Since the investment world is all abuzz about the upcoming initial public offering of Twitter (TWTR), it seems an appropriate time to make some observations about the IPO market.
It has been a great year for IPOs. More companies have come public this year than at any time since 2007, right before the financial crisis. And the pace of the offerings and the enthusiasm from investors seem to be accelerating.
In recent months, Noodles & Company (NDLS), Sprouts Farmers Market (SFM), Potbelly (PBPB) and The Container Store (TCS) have all doubled off their initial offering prices. And now, to top off the IPO calendar for the year, we have the much-anticipated debut of Twitter.
To me, this accelerated activity points to the froth developing in some corners of the market. I would also be highly cautious about picking up these IPOs immediately after they hit the market. This is especially true if, like me, you do not generate enough trading commissions to receive an allocation of shares in these hot deals from your broker.
In general, I invest in only two types of IPOs. One is the "busted IPO." These are companies that come out with great hype but fall substantially soon after coming public as investors lose their enthusiasm for the shares, even as a company's business model remains intact.
An obvious recent example of this type of IPO is Facebook (FB). After debuting with much fanfare, the shares almost immediately tanked because of a glitch in bringing the company to market and as investors started to worry whether Facebook could make the transition to mobile. After coming public at $38 a share, Facebook shares soon tumbled to under $20 a share. Investors who wanted to bid $40 a share just before the company came public couldn't pull the trigger at less than half that.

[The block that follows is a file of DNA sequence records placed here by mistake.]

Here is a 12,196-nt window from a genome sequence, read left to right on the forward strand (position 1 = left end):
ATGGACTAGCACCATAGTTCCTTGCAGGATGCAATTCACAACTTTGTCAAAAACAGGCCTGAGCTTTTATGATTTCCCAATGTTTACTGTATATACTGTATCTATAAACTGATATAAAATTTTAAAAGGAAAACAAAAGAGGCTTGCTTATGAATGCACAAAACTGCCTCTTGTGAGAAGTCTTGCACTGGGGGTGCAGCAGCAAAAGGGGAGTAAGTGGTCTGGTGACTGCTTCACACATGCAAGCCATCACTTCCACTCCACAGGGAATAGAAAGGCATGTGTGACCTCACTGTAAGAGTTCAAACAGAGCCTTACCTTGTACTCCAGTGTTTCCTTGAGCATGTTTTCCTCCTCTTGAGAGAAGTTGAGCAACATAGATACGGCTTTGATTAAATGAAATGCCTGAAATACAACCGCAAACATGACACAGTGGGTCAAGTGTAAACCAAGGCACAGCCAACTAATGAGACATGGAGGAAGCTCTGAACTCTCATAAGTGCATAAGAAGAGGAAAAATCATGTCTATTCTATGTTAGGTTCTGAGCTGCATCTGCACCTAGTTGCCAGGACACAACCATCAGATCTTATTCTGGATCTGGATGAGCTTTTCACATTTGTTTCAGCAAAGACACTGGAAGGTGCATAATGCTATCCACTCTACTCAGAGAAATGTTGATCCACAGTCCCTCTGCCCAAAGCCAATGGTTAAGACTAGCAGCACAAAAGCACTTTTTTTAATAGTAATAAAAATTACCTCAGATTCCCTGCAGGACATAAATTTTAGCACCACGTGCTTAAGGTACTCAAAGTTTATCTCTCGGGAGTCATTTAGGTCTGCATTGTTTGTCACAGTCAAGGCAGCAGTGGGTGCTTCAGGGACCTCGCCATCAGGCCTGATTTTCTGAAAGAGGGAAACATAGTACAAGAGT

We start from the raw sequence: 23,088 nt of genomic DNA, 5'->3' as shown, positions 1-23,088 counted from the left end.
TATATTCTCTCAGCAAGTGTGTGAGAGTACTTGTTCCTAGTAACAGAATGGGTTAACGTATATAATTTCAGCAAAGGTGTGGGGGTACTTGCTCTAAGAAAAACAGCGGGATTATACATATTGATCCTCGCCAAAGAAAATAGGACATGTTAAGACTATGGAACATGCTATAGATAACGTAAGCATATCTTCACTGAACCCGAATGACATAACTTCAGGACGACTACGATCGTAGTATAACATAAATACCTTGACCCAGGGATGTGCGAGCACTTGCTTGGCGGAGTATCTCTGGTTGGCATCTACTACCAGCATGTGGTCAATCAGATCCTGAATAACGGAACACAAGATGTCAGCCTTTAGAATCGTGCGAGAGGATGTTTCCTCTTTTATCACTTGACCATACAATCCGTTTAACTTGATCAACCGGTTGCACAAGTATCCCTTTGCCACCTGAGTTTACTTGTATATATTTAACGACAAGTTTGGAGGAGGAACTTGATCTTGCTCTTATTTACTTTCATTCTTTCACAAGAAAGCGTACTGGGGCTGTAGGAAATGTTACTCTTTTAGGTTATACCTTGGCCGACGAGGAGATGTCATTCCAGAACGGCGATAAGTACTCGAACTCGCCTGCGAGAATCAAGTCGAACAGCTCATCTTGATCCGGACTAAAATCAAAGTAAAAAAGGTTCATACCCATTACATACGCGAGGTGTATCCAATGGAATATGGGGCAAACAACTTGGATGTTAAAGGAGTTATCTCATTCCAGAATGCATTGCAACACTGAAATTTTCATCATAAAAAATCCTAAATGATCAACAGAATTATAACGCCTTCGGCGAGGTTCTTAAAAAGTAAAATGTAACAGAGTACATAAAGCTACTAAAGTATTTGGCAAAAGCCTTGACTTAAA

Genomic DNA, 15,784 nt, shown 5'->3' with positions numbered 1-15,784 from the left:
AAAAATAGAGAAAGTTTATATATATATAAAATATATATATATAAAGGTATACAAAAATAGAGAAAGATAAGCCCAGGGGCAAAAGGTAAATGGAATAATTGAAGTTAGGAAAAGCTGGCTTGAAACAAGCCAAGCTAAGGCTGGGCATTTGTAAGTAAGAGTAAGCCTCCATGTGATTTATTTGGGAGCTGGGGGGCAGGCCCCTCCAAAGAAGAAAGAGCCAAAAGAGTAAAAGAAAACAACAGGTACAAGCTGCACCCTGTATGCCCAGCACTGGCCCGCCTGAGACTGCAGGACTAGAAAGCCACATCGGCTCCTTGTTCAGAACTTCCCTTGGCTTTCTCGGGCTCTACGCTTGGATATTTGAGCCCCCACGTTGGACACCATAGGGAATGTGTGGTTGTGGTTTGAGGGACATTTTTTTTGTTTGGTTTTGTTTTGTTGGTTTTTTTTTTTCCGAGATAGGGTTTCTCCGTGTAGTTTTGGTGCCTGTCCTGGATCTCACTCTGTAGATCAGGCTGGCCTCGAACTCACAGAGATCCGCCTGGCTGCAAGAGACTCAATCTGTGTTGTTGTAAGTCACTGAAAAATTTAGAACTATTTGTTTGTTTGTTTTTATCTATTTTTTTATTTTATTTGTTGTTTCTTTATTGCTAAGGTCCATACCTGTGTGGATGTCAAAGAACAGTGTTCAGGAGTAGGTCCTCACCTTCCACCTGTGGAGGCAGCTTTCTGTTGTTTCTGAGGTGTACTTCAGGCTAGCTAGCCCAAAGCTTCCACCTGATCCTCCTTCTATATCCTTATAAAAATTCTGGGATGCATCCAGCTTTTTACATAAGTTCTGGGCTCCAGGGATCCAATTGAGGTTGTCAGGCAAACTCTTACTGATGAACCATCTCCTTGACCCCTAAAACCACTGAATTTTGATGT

The funny thing was there was nothing wrong with the company's business model, and the market soon learned that Facebook was indeed making the transition to mobile. Since bottoming just over a year ago, the shares have shot to $50.
The other type of IPO I will invest in the one that does not get much attention from the financial press during its debut. A perfect example of this type of IPO is Independence Realty Trust (IRT), which came public at around the same time as Sprouts Farmers Market did in August, but with much less notice from the investing public.
Independence Realty Trust owns 18 apartment buildings on Arizona, Colorado, Georgia, Indiana, Texas and Virginia that total about two thousand units. It is 60% owned by RAIT Financial Trust (RAS), which I consider well run and have in my income portfolio. Independence will use the proceeds to acquire several other properties at attractive cap rates. When completed, these transactions should bump its net operating income (NOI) 50% to 60%.
Another reason yield investors may not have found this income play yet is that dividends have been declared but will not be paid until later this quarter. At current prices, the trust will yield almost 7.5%. In its first quarter as a public company, Independence had 50% year-over-year growth in core operating funds. Apartment occupancy levels are strong nationally compared with historical levels, and I like Independence as a solid real estate play that pays a great yield and will also show steady dividend growth over the years.
One last comment about the current IPO market: The increased activity in this market is one more reason I am cautious about equity levels right now. Venture capital and private-equity owners are cashing out stakes at an accelerating pace, much like they did in 1999 and 2007. I doubt they are doing it because they feel the market is undervalued.